BWW Review: A DREAM, Crucible, Sheffield, 13 July 2016

Sheffield People's Theatre's annual production is an audacious take on Shakespeare's A Midsummer Night's Dream, set in a very well realised version of Sheffield's Northern General Hospital - with cameos from several of the Bard's other well-known characters.

We begin at a midsummer music festival, where betrothed Theseus and Hippolyta are engaging in some pre-wedding fun, but a stage dive gone wrong results in them receiving injuries and winding up in the hospital. In the waiting room, a seemingly tipsy Hippolyta implores her fellow patients and the hospital staff to believe in the power of midsummer and love. From there, the hospital becomes a place of chaos and hilarity as some of that midsummer magic works its way through the different departments.

Plot wise, it sounds a little strange, and the combination of hospital setting and the Shakespearean storylines are maybe not the most natural fit on paper, but the humour and exuberance of the whole thing quickly win you over. This is a production that knows it is fantastical and outlandish, and relishes it - which, to be fair, is true to the source material.

Chris Bush, who also wrote two of the People's Theatre's previous productions (The Sheffield Mysteries and 20 Tiny Plays about Sheffield), is on writing duties and his script, whilst not always as logical or tightly plotted as it could be, is hilarious. The jokes vary from the groan-worthy to the subtle and surprising. The humour not only comes in the dialogue, however, but with a great amount of physical comedy.

Ben Blunt (Lysander), Jonathan Syer (Nick Ramsbottom - see what they did there?) and Genesia Kalsi (Rosalind), in particular, excel, ramping up their joyously written parts for all they're worth. Before seeing this, I never would have imagined that Lysander could be one of the funniest things in a production of A Midsummer Night's Dream, but then I would never have imagined Titania and Oberon as warring consultants arguing over who mentors a promising medical student, nor envisaged mischievous Puck as a slightly rogue pharmacist - and here they all are!

The play adheres loosely to its origins - most of the story events and characters are present and correct, although only a smattering of original dialogue remains. However, the world of A Dream is much more expansive to take into account the 100-strong cast, and so the patients, staff and relatives found in the hospital setting also include a number of very familiar characters: some of my favourite interpretations included Antony and Cleopatra as elderly sweethearts and long-married Beatrice and Benedick still affectionately bickering and trying to get the upper hand.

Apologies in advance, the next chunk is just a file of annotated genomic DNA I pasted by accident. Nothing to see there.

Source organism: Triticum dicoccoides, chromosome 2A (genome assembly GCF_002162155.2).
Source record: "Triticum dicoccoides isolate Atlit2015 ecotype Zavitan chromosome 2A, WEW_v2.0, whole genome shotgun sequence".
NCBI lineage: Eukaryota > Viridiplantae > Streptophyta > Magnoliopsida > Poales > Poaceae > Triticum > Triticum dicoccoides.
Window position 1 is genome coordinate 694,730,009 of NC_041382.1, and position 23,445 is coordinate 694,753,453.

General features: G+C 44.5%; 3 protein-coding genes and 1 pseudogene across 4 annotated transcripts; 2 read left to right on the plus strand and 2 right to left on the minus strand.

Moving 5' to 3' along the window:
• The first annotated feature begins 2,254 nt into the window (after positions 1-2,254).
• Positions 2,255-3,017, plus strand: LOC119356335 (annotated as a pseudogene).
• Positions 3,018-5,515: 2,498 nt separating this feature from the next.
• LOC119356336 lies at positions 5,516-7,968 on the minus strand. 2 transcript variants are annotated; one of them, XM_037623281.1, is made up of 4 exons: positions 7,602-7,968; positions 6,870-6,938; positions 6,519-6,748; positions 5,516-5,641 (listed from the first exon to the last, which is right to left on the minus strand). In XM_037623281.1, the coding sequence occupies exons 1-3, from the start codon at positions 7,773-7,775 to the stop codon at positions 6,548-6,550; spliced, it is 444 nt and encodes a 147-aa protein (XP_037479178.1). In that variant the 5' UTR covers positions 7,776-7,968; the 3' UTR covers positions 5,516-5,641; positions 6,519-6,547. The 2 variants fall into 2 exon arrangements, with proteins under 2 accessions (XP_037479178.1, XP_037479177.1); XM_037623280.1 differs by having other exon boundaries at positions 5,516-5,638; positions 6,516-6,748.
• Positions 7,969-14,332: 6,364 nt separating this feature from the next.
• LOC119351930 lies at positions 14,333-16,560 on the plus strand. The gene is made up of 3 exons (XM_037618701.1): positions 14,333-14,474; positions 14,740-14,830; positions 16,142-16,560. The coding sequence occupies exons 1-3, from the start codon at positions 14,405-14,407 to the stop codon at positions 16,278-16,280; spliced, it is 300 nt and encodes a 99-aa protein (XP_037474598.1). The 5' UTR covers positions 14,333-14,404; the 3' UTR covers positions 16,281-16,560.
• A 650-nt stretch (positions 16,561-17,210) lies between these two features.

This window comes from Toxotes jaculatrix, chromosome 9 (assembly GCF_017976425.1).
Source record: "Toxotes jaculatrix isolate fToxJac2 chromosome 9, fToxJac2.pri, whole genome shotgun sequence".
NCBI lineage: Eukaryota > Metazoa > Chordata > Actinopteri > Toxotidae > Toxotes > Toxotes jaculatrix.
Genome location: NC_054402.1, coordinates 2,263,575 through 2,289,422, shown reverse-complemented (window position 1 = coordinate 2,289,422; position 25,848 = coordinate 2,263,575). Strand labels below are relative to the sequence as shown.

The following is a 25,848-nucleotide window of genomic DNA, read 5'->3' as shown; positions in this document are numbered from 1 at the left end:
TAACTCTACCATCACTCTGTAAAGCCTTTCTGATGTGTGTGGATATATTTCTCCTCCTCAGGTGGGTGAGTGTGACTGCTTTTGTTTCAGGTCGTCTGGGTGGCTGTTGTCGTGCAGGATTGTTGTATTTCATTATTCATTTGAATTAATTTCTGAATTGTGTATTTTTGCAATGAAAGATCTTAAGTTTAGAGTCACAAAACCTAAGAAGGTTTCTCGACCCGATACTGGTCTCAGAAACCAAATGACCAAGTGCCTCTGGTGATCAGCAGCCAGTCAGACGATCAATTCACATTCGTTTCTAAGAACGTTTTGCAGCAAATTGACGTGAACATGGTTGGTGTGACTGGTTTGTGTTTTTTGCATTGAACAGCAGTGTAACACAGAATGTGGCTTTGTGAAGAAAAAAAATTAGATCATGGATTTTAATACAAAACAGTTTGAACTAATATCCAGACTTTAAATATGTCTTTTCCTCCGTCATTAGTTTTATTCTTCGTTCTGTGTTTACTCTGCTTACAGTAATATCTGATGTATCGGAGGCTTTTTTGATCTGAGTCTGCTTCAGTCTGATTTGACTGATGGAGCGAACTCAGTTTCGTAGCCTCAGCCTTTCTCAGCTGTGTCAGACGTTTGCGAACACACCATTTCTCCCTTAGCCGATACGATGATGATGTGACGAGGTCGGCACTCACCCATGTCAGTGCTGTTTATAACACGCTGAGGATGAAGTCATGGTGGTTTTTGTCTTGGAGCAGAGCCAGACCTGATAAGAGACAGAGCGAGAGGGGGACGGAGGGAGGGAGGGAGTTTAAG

The cast comprises local residents from teens to elders, of mixed gender, disability, ethnicity and career background (the programme lists everyone's day jobs, including farm labourers, marketing consultants, teachers, psychotherapists and factory workers). All of them give energetic and spirited performances - and everyone is required to sing and dance as well as act, and to be deft at set changing. There is a really strong sense of teamwork throughout, to the credit of director Emily Hutchinson, the production team and the cast themselves.

Occasionally the actors forget to wait for laughter to die down before delivering lines, so some of their words get lost, and in one or two places it looked like an extra rehearsal or two might have benefitted the slightly more nervous performers, but these are small quibbles, especially since this is an amateur company, and the size of cast must have made rehearsals a challenge! The play itself has a good heart and a desire to please the crowd. It does become a little mawkish and overly sentimental in places, but there's generally enough bite and humour in it to avoid tipping too far in that direction.

Sheffield People's Theatre was one of the big initiatives of outgoing artistic director Daniel Evans and it remains to be seen how new AD Robert Hastie will shape Sheffield Theatres' community initiatives going forward, but I hope we will still see these huge SPT productions in some shape or form. Whilst such big endeavours may lack the subtlety and nuance of some of the more traditional Crucible fare, their daring and sense of spectacle can't be beaten, and each of their productions has been a great way of celebrating the relationship between the theatres and the city they are part of.

A Dream is at the Crucible Theatre, Sheffield, until July 16

Photo by Mark Douet shows Ben Blunt as Lysander




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From This Author Ruth Deller